And might reconcile (και αποκαταλλαχηι kai apokatallaxēi). Final clause with ινα hina understood of first aorist active subjunctive of αποκαταλλασσω apokatallassō for which see note on Colossians 1:20, Colossians 1:22.Them both (τους αμποτερους tous amphoterous). “The both,” “the two” (τους δυο tous duo), Jew and Gentile. In one body (εν ενι σωματι en heni sōmati). The “one new man” of Ephesians 2:15 of which Christ is Head (Ephesians 1:23), the spiritual church. Paul piles up metaphors to express his idea of the Kingdom of God with Christ as King (the church, the body, the commonwealth of Israel, oneness, one new man in Christ, fellow-citizens, the family of God, the temple of God). Thereby (εν αυτωι en autōi). On the Cross where he slew the enmity (repeated here) between Jew and Gentile.
Preached peace (ευηγγελισατο ειρηνην euēggelisato eirēnēn). First aorist middle of ευαγγελιζω euaggelizō “He gospelized peace” to both Jew and Gentile, “to the far off ones” (τοις μακραν tois makran) and “to the nigh ones” (τοις εγγυς tois eggus). By the Cross and after the Cross Christ could preach that message.
Through him (δι αυτου di' autou). Christ.We both (οι αμποτεροι hoi amphoteroi). “We the both” (Jew and Gentile). Our access (την προσαγωγην tēn prosagōgēn). The approach, the introduction as in Romans 5:2. In one Spirit (εν ενι πνευματι en heni pneumati). The Holy Spirit. Unto the Father (προς τον πατερα pros ton patera). So the Trinity as in Ephesians 1:13. The Three Persons all share in the work of redemption.
So then (αρα ουν ara oun). Two inferential particles (accordingly therefore).No more (ουκετι ouketi). No longer. Sojourners (παροικοι paroikoi). Old word for dweller by (near by, but not in). So Acts 7:6, Acts 7:29; 1 Peter 2:11 (only other N.T. examples). Dwellers just outside the house or family of God. Fellow-citizens (συνπολιται sunpolitai old, but rare word, here only in N.T.), members now of the πολιτεια politeia of Israel (Ephesians 2:12), the opposite of χενοι και παροικοι xenoi kai paroikoi Of the household of God (οικειοι του τεου oikeioi tou theou). Old word from οικος oikos (house, household), but in N.T. only here, Galatians 6:10; 1 Timothy 5:8. Gentiles now in the family of God (Romans 8:29).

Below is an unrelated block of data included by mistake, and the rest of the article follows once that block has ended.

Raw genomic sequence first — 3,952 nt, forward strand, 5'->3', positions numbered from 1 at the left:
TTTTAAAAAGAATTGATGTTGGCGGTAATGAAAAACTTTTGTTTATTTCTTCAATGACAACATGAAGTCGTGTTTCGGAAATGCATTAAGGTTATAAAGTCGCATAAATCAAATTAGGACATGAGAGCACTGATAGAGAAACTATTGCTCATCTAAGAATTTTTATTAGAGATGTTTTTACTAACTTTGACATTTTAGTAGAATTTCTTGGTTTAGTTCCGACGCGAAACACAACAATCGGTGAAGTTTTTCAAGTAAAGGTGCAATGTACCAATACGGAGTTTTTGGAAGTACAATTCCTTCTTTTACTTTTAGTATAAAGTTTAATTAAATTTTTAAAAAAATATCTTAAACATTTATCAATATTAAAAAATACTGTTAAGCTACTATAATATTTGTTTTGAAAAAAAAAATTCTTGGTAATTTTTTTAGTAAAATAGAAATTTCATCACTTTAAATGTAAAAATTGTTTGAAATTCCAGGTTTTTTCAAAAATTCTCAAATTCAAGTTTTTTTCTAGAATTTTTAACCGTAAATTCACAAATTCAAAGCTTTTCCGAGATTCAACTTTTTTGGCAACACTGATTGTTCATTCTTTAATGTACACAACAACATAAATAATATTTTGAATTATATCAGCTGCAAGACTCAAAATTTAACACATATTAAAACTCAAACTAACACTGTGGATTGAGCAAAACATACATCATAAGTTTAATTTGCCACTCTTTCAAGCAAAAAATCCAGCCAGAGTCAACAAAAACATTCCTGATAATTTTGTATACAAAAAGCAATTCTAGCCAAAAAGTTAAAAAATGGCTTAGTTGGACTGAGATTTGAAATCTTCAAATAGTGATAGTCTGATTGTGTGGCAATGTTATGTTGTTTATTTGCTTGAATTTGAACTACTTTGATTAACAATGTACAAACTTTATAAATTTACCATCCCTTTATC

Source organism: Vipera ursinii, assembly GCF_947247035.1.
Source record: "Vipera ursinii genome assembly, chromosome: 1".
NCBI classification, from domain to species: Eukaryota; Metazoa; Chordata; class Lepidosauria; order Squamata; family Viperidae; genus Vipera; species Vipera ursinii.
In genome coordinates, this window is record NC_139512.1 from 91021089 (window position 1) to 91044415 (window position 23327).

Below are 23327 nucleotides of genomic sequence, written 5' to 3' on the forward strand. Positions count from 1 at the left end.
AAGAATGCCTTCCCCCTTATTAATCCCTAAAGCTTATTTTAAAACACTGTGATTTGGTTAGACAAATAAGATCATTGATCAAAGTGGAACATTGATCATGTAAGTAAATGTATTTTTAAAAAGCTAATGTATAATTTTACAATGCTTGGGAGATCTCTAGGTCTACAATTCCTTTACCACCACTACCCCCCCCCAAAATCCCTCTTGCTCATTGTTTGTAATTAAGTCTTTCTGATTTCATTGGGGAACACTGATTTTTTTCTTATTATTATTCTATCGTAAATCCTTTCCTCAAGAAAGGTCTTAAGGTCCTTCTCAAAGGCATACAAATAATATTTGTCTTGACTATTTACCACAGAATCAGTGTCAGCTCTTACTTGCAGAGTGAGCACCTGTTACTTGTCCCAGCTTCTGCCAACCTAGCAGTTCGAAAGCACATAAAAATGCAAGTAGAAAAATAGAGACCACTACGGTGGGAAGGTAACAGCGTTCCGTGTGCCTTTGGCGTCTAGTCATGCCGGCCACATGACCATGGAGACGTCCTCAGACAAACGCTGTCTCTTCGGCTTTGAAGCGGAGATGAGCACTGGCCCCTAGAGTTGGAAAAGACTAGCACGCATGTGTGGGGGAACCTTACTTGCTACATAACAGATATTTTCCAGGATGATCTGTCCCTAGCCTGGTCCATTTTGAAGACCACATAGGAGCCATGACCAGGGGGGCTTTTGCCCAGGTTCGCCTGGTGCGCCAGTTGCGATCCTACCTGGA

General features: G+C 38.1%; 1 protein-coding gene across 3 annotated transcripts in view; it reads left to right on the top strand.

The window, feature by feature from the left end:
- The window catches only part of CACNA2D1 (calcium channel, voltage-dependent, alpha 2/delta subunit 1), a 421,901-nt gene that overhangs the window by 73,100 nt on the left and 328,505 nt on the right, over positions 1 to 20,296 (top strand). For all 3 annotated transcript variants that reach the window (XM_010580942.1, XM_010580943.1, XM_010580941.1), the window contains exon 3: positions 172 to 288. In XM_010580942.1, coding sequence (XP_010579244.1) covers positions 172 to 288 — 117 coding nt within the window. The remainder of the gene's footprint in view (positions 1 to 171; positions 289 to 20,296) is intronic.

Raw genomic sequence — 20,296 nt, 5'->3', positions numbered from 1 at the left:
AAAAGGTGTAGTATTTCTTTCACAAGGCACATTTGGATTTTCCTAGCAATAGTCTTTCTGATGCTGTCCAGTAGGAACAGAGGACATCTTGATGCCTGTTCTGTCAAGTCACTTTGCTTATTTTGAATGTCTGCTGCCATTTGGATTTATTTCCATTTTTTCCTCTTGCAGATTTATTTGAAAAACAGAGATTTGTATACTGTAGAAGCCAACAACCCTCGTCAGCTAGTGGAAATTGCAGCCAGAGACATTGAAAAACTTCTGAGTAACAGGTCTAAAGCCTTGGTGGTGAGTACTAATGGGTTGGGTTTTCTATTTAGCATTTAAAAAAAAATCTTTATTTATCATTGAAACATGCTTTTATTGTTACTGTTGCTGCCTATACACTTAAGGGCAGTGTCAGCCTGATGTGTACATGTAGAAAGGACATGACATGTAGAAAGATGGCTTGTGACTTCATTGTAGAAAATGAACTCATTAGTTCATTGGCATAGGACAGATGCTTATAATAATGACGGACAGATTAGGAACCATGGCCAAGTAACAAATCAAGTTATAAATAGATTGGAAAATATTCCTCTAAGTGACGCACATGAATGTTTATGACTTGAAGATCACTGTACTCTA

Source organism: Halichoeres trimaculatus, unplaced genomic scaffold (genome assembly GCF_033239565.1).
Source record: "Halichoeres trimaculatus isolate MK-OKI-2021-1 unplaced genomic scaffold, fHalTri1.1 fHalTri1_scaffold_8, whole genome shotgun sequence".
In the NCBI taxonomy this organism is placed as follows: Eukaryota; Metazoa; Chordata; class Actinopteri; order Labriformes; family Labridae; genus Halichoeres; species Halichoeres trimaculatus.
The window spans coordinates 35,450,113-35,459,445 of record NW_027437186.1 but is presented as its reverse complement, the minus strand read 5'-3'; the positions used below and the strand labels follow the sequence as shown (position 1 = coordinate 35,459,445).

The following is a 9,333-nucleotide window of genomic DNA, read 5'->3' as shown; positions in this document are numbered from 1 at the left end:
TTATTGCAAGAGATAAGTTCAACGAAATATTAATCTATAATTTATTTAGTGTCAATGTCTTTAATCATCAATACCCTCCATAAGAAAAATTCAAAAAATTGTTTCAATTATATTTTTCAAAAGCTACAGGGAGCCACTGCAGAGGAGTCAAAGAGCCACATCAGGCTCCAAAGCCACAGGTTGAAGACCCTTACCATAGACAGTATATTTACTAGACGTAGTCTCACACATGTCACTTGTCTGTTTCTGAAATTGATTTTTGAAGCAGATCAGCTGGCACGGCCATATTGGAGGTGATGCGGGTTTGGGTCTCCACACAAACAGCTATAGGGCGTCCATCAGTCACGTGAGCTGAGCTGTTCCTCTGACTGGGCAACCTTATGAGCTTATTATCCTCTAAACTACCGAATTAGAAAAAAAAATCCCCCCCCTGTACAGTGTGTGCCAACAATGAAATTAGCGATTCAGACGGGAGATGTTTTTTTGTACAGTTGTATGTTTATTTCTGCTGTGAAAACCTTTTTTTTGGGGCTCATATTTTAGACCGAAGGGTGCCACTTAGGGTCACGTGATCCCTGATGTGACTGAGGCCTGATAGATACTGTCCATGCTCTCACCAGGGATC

Being built upon (εποικοδομητεντες epoikodomēthentes). First aorist passive participle of εποικοδομεω epoikodomeō for which double compound verb see note on 1 Corinthians 3:10; 2 Corinthians 2:17.The foundation (επι τωι τεμελιωι epi tōi themeliōi). Repetition of επι epi with the locative case. See note on 1 Corinthians 3:11 for this word. Of the apostles and prophets (τον αποστολων και προπητων ton apostolōn kai prophētōn). Genitive of apposition with τεμελιωι themeliōi consisting in. If one is surprised that Paul should refer so to the apostles, he being one himself, Peter does the same thing (2 Peter 3:2). Paul repeats this language in Ephesians 3:5. Christ Jesus himself being the chief corner stone (οντως ακρογωνιανιου αυτου Χριστου Ιησου ontōs akrogōnianiou autou Christou Iēsou). Genitive absolute. The compound ακρογωνιαιος akrogōniaios occurs only in the lxx (first in Isa 28:16) and in the N.T. (here, 1 Peter 2:6). Λιτος Lithos (stone) is understood. Jesus had spoken of himself as the stone, rejected by the Jewish builders (experts), but chosen of God as the head of the corner (Matthew 21:42), εις κεπαλην γωνιας eis kephalēn gōnias “The ακρογωνιαιος akrogōniaios here is the primary foundation-stone at the angle of the structure by which the architect fixes a standard for the bearings of the walls and cross-walls throughout” (W. W. Lloyd).
Each several building (πασα οικοδομη pāsa oikodomē). So without article Aleph B D G K L. Οικοδομη Oikodomē is a late word from οικος oikos and δεμω demō to build for building up (edification) as in Ephesians 4:29, then for the building itself as here (Mark 13:1.). Ordinary Greek idiom here calls for “every building,” not for “all the building” (Robertson, Grammar, p. 772), though it is not perfectly clear what that means. Each believer is called a ναος τεου naos theou (1 Corinthians 3:16). One may note the plural in Mark 13:1 (οικοδομαι oikodomai) of the various parts of the temple. Perhaps that is the idea here without precise definition of each οικοδομη oikodomē But there are examples of πας pās without the article where “all” is the idea as in πασης κτισεως pāsēs ktiseōs (all creation) in Colossians 1:15.Fitly framed together (συναρμολογουμενη sunarmologoumenē). Double compound from συν sun and αρμολογος harmologos (binding, αρμος harmos joint and λεγω legō), apparently made by Paul and in N.T. only here and Ephesians 4:16. Architectural metaphor. Into a holy temple (εις ναον αγιον eis naon hagion). The whole structure with all the οικοδομαι oikodomai Another metaphor for the Kingdom of God with which compare Peter‘s “spiritual house” (οικος πνευματικος oikos pneumatikos) in which each is a living stone being built in (1 Peter 2:5).
Ye also are builded together (και υμεις συνοικοδομειστε kai humeis sunoikodomeisthe). Ye Gentiles also. Present passive indicative (continuous process) of common old verb συνοικοδομεω sunoikodomeō to build together with others or out of varied materials as here. Only here in N.T. In 1 Peter 2:5 Peter uses οικοδομειστε oikodomeisthe for the same process.For a habitation (εις κατοικητηριον eis katoikētērion). Late word (lxx), in N.T. only here and Revelation 18:2. From κατοικεω katoikeō to dwell, as Ephesians 3:17. Possibly each of us is meant here to be the “habitation of God in the Spirit” and all together growing (αυχει auxei) “into a holy temple in the Lord,” a noble conception of the brotherhood in Christ.
The Robertson's Word Pictures of the New Testament. Copyright © Broadman Press 1932,33, Renewal 1960. All rights reserved. Used by permission of Broadman Press (Southern Baptist Sunday School Board)
Robertson, A.T. "Commentary on Ephesians 2". "Robertson's Word Pictures of the New Testament". https://beta.studylight.org/
the Week of Proper 20 / Ordinary 25